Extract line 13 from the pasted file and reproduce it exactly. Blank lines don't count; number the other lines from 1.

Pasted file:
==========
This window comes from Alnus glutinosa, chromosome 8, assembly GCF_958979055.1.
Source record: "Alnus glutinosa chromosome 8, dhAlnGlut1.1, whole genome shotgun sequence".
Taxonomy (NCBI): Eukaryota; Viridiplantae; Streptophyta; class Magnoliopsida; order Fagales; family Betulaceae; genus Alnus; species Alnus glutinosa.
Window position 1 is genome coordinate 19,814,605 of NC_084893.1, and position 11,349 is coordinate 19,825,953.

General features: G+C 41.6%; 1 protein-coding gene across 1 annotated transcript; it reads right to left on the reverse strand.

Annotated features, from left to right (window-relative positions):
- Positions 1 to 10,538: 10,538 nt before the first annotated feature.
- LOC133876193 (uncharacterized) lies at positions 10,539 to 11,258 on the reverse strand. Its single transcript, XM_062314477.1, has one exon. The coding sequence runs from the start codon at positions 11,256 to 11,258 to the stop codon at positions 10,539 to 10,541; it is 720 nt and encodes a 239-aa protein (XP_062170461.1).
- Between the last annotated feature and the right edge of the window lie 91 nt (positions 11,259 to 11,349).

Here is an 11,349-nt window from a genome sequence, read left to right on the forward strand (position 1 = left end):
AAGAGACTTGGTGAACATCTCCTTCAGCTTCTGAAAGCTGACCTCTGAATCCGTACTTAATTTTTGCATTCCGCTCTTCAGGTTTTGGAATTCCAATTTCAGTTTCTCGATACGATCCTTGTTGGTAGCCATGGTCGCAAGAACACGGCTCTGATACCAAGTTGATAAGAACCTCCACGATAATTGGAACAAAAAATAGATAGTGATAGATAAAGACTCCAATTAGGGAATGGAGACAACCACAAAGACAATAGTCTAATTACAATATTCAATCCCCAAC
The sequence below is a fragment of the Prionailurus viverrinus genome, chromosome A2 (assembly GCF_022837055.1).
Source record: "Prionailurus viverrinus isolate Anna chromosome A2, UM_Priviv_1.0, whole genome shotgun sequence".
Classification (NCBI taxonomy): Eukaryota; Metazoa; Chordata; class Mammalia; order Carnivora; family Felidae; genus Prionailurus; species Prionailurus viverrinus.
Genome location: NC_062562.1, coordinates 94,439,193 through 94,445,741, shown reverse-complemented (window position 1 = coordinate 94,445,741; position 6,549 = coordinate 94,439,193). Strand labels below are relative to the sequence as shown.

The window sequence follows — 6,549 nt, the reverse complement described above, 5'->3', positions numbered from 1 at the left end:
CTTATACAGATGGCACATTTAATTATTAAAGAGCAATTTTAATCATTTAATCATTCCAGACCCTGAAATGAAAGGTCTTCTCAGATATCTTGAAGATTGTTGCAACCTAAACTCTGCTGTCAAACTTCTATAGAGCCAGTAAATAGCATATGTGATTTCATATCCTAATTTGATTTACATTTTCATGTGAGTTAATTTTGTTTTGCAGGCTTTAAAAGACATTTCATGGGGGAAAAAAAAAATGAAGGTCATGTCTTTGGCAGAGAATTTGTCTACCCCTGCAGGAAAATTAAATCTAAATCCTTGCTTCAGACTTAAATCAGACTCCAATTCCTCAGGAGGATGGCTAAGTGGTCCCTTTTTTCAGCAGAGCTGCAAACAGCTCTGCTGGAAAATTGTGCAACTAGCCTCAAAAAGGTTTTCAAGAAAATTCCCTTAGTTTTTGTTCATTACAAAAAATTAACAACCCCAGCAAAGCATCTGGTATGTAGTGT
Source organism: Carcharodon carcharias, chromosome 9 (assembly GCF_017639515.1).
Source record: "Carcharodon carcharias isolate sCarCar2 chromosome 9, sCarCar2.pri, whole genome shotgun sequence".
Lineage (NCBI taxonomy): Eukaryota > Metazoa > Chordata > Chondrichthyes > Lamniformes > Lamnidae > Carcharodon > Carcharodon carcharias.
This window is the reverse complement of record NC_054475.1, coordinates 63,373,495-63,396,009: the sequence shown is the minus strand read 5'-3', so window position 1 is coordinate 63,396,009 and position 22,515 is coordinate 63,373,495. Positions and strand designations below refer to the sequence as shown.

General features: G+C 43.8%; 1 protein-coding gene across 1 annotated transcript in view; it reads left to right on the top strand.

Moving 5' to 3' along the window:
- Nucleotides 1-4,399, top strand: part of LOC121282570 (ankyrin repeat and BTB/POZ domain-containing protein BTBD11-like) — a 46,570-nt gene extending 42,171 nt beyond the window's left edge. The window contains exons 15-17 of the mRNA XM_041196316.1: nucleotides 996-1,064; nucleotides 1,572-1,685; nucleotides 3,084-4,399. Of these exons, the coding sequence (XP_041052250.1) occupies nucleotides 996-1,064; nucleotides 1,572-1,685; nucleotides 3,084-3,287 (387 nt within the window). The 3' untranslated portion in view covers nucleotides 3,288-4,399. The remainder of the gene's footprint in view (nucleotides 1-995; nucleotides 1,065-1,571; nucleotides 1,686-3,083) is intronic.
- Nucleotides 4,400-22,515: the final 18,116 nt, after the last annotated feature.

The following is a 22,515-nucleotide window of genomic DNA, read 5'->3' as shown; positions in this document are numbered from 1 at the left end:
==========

Source record: "Prionailurus viverrinus isolate Anna chromosome A2, UM_Priviv_1.0, whole genome shotgun sequence".